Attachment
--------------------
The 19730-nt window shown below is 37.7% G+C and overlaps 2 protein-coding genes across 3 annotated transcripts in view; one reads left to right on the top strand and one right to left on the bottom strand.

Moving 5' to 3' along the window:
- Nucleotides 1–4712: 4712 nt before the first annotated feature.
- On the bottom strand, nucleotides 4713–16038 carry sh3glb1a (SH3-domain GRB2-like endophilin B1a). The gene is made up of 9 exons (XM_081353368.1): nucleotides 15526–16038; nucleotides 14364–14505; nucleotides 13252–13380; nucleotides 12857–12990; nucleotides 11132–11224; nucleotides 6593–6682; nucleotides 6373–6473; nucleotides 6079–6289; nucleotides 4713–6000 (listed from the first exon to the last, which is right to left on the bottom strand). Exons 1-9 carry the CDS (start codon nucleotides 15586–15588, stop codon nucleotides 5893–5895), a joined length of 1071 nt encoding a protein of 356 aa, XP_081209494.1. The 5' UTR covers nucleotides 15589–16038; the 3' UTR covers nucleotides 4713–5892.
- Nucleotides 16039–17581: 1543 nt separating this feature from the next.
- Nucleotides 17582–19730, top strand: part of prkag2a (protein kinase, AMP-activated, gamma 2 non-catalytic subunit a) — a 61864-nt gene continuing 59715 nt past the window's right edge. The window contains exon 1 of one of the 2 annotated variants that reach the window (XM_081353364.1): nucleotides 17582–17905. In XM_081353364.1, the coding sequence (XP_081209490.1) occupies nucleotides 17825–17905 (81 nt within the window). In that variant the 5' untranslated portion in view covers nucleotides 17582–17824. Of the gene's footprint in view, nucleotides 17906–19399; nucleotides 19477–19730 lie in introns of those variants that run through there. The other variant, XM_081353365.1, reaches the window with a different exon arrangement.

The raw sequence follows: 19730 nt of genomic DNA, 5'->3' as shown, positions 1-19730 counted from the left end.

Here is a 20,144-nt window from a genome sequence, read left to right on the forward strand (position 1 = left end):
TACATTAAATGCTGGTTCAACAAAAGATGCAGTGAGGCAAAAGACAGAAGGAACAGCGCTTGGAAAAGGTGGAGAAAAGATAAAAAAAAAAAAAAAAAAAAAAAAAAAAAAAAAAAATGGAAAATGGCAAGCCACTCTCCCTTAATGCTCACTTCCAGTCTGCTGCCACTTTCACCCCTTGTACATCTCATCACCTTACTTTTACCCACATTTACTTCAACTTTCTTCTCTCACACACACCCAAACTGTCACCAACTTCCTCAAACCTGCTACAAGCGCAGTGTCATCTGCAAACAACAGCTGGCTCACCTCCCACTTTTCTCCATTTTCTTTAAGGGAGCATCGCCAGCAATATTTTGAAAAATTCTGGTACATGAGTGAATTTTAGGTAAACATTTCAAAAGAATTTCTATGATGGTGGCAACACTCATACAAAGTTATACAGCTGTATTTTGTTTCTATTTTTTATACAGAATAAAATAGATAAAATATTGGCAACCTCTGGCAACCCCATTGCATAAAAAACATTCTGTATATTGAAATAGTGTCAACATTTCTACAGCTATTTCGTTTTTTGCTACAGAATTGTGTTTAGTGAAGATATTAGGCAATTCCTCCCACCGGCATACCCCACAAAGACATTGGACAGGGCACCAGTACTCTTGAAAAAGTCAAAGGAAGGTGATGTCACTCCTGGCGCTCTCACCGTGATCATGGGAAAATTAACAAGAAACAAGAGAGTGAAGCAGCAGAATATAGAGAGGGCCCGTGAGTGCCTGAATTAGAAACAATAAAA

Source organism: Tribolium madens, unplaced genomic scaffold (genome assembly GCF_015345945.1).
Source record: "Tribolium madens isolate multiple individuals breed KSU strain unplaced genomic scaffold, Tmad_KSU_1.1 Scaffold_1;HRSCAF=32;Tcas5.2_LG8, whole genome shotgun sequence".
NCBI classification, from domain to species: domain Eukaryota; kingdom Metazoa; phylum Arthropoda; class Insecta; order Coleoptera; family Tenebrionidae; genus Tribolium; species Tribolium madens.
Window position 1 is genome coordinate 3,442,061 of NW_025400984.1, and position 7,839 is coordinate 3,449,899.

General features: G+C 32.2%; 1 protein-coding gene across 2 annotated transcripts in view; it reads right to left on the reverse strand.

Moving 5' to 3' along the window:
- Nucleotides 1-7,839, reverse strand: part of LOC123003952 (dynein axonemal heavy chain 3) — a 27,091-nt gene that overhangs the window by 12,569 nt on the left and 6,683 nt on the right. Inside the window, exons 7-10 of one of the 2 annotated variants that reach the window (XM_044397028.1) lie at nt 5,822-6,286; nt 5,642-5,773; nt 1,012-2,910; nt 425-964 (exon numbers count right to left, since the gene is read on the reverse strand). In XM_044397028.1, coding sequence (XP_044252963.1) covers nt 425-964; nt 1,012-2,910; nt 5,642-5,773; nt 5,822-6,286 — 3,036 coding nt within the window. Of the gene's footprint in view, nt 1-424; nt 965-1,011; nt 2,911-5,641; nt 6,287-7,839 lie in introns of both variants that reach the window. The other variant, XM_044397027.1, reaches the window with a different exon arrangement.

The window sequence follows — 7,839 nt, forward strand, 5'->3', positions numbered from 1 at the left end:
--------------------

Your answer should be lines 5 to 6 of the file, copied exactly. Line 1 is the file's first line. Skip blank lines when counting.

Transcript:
- Nucleotides 16039–17581: 1543 nt separating this feature from the next.
- Nucleotides 17582–19730, top strand: part of prkag2a (protein kinase, AMP-activated, gamma 2 non-catalytic subunit a) — a 61864-nt gene continuing 59715 nt past the window's right edge. The window contains exon 1 of one of the 2 annotated variants that reach the window (XM_081353364.1): nucleotides 17582–17905. In XM_081353364.1, the coding sequence (XP_081209490.1) occupies nucleotides 17825–17905 (81 nt within the window). In that variant the 5' untranslated portion in view covers nucleotides 17582–17824. Of the gene's footprint in view, nucleotides 17906–19399; nucleotides 19477–19730 lie in introns of those variants that run through there. The other variant, XM_081353365.1, reaches the window with a different exon arrangement.